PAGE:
Podiatrist in San Leandro, CA
Foot Doctor of the East Bay
1300 Bancroft Ave
San Leandro, CA 94577
(510) 483-3390
(510) 394-6402 fax
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The ball of your foot may not receive much fanfare, but it has a tough job. Located at the metatarsal heads where the toes meet the foot, it has to withstand daily stresses from standing, walking, running, hard impacts from foot strikes, and more. When overuse or trauma causes this region of your foot to become painful and swollen, we call it metatarsalgia.

Metatarsalgia isn’t really an injury or condition in and of itself; it’s more like a catch-all term for any pain in the ball of your foot. The discomfort may be acute or chronic, and it may or may not come with swelling, bruising, or redness. Pain usually worsens when you put pressure on the ball of your foot, such as when walking or flexing feet.

The Many Causes of Metatarsalgia

There are a wide variety of possible explanations for why you’re experiencing pain in the ball of your foot, though most are associated with regularly putting excess weight or pressure on the forefoot, whether the ultimate underlying cause is a result of nature or choice.

Abnormal foot shapes or structural deformities—high arches, bunions, hammertoes, even an extra-long second toe—can alter your gait or shift weight toward the forefoot, causing stress and pain. Obesity is another “natural” cause—even 10 or 15 pounds of added weight can greatly magnify the force on the front of your feet when you walk or run. The repeated pounding of foot strikes from running or intense training and athletic activity is another possible explanation.

Often the problem isn’t your feet or your activity (or at least not only these things), but your shoes. It’s no secret women are more susceptible than men to metatarsalgia—high-heeled footwear pushes all your weight to the front. That said, any shoe that lacks proper room and support in the toe box, including athletic shoes, may be at fault.

Pain in the ball of your foot can also be caused by nerve damage, for example from Morton’s neuroma. In this condition, a knobby mass of tissue forms around the nerve between your third and fourth toes. You may feel like a rock is stuck in your shoe, or there’s a fold in your sock. Stress fractures—hairline breaks in bones from repeated foot strikes—could also be at fault.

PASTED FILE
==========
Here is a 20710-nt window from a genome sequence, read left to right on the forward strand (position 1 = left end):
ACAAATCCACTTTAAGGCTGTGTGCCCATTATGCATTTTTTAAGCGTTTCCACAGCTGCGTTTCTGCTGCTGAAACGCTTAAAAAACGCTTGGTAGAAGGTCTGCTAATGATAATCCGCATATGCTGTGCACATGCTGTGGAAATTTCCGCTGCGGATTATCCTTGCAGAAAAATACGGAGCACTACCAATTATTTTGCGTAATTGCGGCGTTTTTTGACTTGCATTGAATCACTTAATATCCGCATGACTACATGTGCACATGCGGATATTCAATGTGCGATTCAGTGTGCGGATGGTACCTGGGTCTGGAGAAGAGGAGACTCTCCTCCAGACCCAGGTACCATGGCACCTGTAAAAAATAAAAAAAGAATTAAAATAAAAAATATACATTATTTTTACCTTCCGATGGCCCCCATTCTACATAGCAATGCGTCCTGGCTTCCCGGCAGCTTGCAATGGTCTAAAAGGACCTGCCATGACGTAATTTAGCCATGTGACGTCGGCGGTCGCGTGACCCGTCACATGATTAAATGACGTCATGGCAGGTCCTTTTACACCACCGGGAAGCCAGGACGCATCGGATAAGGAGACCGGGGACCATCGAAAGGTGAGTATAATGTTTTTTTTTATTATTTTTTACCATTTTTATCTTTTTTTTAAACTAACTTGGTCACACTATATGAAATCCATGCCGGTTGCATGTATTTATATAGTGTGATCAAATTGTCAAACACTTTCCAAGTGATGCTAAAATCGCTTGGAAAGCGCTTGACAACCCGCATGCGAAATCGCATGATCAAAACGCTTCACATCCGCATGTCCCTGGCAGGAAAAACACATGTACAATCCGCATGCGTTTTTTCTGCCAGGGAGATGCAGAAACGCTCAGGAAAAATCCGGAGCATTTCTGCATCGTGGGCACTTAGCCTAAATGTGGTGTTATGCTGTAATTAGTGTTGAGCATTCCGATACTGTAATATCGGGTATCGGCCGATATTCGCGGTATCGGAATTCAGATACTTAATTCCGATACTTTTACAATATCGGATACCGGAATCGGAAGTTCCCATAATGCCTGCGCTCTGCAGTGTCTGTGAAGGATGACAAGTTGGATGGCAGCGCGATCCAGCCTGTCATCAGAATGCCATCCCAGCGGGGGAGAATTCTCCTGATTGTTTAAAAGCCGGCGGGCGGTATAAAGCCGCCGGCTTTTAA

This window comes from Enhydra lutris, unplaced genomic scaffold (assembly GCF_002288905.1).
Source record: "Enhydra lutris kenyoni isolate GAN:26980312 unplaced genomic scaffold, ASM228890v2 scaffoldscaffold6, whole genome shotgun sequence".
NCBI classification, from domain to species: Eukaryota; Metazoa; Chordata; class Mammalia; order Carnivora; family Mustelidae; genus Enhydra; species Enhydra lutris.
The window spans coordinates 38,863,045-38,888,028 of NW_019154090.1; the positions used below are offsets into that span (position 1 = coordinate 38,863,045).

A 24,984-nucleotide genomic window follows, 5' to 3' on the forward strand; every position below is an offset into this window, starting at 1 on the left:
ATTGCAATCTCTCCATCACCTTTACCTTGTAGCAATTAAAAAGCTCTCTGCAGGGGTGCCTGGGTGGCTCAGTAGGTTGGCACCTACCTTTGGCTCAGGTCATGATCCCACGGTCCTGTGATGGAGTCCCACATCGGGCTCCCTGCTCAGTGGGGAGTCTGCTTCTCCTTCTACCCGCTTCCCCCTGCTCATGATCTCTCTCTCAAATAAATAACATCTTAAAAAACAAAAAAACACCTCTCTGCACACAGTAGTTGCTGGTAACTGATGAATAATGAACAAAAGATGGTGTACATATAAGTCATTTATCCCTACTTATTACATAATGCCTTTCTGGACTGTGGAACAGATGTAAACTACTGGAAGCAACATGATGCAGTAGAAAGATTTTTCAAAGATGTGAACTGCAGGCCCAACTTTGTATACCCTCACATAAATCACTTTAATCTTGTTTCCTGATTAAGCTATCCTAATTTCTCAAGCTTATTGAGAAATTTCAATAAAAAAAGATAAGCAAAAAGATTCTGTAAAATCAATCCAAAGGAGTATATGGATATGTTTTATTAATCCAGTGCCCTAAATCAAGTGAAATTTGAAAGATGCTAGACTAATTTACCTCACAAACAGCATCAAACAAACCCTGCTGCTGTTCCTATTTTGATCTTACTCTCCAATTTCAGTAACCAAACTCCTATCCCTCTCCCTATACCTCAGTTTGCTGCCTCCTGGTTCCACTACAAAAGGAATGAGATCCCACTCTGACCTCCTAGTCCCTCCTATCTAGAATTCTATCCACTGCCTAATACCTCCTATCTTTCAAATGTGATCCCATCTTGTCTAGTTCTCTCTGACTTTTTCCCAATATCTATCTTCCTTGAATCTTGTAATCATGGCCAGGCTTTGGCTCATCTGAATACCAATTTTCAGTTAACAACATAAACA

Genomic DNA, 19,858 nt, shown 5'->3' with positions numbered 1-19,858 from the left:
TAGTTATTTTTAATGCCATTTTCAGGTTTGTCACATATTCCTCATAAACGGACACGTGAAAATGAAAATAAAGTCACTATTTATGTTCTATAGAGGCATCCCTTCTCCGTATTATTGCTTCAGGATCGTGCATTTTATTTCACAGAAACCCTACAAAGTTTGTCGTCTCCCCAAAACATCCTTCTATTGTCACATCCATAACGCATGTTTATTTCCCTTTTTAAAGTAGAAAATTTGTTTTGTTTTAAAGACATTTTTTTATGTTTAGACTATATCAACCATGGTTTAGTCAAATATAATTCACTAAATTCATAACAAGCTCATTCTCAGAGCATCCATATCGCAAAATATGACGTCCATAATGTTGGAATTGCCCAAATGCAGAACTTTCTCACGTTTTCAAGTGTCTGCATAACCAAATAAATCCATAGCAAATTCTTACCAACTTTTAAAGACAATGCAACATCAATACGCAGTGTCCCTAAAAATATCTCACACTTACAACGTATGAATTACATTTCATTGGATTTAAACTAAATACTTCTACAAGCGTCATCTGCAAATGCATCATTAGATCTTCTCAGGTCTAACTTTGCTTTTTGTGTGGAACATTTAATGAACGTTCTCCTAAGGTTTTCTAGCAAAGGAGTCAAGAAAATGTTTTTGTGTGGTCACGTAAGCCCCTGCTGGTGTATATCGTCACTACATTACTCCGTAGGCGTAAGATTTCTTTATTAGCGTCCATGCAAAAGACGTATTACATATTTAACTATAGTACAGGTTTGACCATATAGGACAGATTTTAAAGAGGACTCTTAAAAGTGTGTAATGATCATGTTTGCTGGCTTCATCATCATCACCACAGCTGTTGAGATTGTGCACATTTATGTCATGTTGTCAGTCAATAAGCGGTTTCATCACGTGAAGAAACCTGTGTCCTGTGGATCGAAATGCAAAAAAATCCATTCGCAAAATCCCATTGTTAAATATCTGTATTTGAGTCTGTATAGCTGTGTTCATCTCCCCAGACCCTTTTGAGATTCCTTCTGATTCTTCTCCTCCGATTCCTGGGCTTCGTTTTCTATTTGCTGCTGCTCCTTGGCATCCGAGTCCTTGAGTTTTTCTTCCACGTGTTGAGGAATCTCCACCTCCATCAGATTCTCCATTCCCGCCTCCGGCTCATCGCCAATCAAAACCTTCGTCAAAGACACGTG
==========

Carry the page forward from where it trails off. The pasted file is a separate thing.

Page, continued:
Prevention and Treatment for Metatarsalgia

Because the symptoms of metatarsalgia can be the result of a wide variety of underlying conditions, treatments will vary. Of course, we’ll start with a full examination of the affected area, including X-rays if there is a chance of stress fractures or other hidden issues.

The good news is that, in most cases, conservative measures will be all you need. Since many causes of metatarsalgia essentially boil down to the same thing—too much force on the forefoot—the solution is to get some rest and relieve that pressure. Skip the high heels. Buy and wear shoes that provide adequate support. Maintain a healthy body weight. Listen to your body and don’t keep pounding weary feet. Try stretching and physical therapy.

If the pain is being caused by an underlying deformity such as bunions or high arches, a custom orthotic device—individually crafted by our experts and designed to fit the exact contours of your foot—can rebalance your weight across your entire foot and even correct gait abnormalities.

In some cases, the underlying cause (Morton’s neuroma, hammertoes, etc.) will have to be addressed in order to relieve ball of foot pain. Conservative methods will be exhausted first, but occasionally surgery may be required.

Don’t Play Ball with Ball of Foot Pain

Metatarsalgia may be a common foot complaint, but you don’t have to live with the pain. If your forefoot is aching, call Foot Doctor of the East Bay at (510) 483-3390. With three convenient offices just a stone’s throw from San Francisco, Oakland, and San Jose, we are the Bay Area’s top destination for foot and ankle care.

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